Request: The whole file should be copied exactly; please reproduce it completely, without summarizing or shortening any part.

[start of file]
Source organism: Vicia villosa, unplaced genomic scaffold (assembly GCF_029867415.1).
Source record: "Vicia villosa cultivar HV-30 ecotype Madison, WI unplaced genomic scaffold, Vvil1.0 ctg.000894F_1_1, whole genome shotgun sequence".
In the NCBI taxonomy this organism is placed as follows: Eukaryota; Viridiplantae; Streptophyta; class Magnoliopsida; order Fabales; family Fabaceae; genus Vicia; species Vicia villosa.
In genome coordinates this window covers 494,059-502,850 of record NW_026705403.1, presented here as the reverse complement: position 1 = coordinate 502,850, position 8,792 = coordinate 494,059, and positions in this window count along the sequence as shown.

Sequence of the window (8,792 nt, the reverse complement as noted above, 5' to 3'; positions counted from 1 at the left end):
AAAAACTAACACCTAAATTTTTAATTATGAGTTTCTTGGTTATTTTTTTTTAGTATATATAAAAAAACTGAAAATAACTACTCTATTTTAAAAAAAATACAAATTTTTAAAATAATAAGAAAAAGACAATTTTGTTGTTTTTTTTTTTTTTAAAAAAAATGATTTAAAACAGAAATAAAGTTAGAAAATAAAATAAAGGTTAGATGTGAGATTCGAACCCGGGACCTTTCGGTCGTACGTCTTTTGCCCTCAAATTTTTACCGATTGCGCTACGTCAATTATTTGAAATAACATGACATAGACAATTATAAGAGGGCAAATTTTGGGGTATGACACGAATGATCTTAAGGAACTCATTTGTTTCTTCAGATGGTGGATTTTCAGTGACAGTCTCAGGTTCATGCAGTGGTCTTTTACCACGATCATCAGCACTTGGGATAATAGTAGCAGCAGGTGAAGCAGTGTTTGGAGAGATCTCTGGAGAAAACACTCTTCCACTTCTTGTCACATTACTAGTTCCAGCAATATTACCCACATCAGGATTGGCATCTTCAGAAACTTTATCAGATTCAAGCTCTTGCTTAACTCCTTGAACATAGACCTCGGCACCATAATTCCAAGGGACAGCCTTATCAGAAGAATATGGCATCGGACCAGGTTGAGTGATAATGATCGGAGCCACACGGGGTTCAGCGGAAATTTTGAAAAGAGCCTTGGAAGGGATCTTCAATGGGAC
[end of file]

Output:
Source organism: Vicia villosa, unplaced genomic scaffold (assembly GCF_029867415.1).
Source record: "Vicia villosa cultivar HV-30 ecotype Madison, WI unplaced genomic scaffold, Vvil1.0 ctg.000894F_1_1, whole genome shotgun sequence".
In the NCBI taxonomy this organism is placed as follows: Eukaryota; Viridiplantae; Streptophyta; class Magnoliopsida; order Fabales; family Fabaceae; genus Vicia; species Vicia villosa.
In genome coordinates this window covers 494,059-502,850 of record NW_026705403.1, presented here as the reverse complement: position 1 = coordinate 502,850, position 8,792 = coordinate 494,059, and positions in this window count along the sequence as shown.

Sequence of the window (8,792 nt, the reverse complement as noted above, 5' to 3'; positions counted from 1 at the left end):
AAAAACTAACACCTAAATTTTTAATTATGAGTTTCTTGGTTATTTTTTTTTAGTATATATAAAAAAACTGAAAATAACTACTCTATTTTAAAAAAAATACAAATTTTTAAAATAATAAGAAAAAGACAATTTTGTTGTTTTTTTTTTTTTTAAAAAAAATGATTTAAAACAGAAATAAAGTTAGAAAATAAAATAAAGGTTAGATGTGAGATTCGAACCCGGGACCTTTCGGTCGTACGTCTTTTGCCCTCAAATTTTTACCGATTGCGCTACGTCAATTATTTGAAATAACATGACATAGACAATTATAAGAGGGCAAATTTTGGGGTATGACACGAATGATCTTAAGGAACTCATTTGTTTCTTCAGATGGTGGATTTTCAGTGACAGTCTCAGGTTCATGCAGTGGTCTTTTACCACGATCATCAGCACTTGGGATAATAGTAGCAGCAGGTGAAGCAGTGTTTGGAGAGATCTCTGGAGAAAACACTCTTCCACTTCTTGTCACATTACTAGTTCCAGCAATATTACCCACATCAGGATTGGCATCTTCAGAAACTTTATCAGATTCAAGCTCTTGCTTAACTCCTTGAACATAGACCTCGGCACCATAATTCCAAGGGACAGCCTTATCAGAAGAATATGGCATCGGACCAGGTTGAGTGATAATGATCGGAGCCACACGGGGTTCAGCGGAAATTTTGAAAAGAGCCTTGGAAGGGATCTTCAATGGGAC